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New Jersey Railroad Information
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The Hoboken Shore Railroad

This railroad was a short line developed to move materials along the Hudson waterfront.   It was originally horse drawn and used to move cargo between the docks.  The original date of the construction was in the 1800s, but the railroad passed through multiple owners and names before becoming the Hoboken Shore Railroad in the 1950s. In later years, it became a real railroad and was used to carry things from the DL&W  and later then Erie Lackawanna to various warehouses.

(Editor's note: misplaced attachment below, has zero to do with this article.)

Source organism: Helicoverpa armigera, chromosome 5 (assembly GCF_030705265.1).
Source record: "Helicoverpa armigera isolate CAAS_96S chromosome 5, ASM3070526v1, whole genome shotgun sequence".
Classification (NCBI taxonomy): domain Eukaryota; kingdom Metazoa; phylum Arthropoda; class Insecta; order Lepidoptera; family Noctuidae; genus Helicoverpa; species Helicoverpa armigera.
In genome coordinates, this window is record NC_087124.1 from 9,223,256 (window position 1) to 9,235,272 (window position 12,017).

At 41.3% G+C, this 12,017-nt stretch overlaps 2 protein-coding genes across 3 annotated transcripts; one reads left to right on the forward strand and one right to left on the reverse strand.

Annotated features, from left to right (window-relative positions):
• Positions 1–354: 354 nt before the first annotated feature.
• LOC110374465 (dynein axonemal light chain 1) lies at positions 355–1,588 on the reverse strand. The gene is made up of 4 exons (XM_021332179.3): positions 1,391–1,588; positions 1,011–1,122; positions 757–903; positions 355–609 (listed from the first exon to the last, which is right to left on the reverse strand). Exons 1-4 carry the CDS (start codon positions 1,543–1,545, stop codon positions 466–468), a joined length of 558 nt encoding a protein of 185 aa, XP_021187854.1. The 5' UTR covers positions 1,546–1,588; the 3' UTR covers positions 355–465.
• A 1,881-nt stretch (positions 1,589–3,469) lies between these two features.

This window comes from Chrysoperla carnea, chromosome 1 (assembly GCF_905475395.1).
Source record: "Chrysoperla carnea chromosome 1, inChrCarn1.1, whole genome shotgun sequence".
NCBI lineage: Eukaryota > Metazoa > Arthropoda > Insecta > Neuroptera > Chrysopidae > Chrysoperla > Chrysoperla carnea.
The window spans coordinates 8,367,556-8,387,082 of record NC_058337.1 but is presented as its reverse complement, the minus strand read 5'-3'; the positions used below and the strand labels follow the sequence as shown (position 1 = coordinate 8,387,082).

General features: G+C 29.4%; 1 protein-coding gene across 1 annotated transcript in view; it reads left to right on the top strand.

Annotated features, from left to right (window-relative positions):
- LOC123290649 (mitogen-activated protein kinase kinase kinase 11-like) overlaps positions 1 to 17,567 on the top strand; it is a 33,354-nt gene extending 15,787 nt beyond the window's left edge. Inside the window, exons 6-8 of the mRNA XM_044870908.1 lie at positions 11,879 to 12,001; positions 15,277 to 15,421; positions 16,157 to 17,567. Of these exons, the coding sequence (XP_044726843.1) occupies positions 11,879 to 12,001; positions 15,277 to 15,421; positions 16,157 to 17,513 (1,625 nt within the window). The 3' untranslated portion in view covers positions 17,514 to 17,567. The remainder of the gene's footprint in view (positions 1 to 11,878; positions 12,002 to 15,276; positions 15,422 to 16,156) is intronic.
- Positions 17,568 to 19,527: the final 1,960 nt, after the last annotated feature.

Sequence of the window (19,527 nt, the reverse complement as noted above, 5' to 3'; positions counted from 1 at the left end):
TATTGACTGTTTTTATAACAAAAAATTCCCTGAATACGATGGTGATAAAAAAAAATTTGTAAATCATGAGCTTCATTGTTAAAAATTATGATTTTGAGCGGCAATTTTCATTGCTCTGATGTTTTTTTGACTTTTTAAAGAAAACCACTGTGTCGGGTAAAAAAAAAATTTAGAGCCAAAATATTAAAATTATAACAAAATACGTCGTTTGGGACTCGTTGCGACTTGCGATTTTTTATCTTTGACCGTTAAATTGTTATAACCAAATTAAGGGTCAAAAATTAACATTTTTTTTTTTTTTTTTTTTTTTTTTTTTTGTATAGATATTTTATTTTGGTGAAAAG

Although the end to end length of the railroad was less then 1 mile, 10 times that trackage was in place in various sidings. It ran from its connection with the Lackawanna in Hoboken, north to Weehawken.  It its later years, it operated a pair of GE 44-tonners,  numbered 700 & 701.

In the mid-1970s, the railroad was hauling very little.  The creation of Conrail along with Conrail's failure to keep the Erie-Lackawanna's tracks as a freight line, sealed the fate of the Hoboken Shore.  It ceased operations in 1978.

For More Information:

Hoboken Shore Railroad Home Page - Good information and nice pictures.  

Hoboken Shore Railroad:18??-1978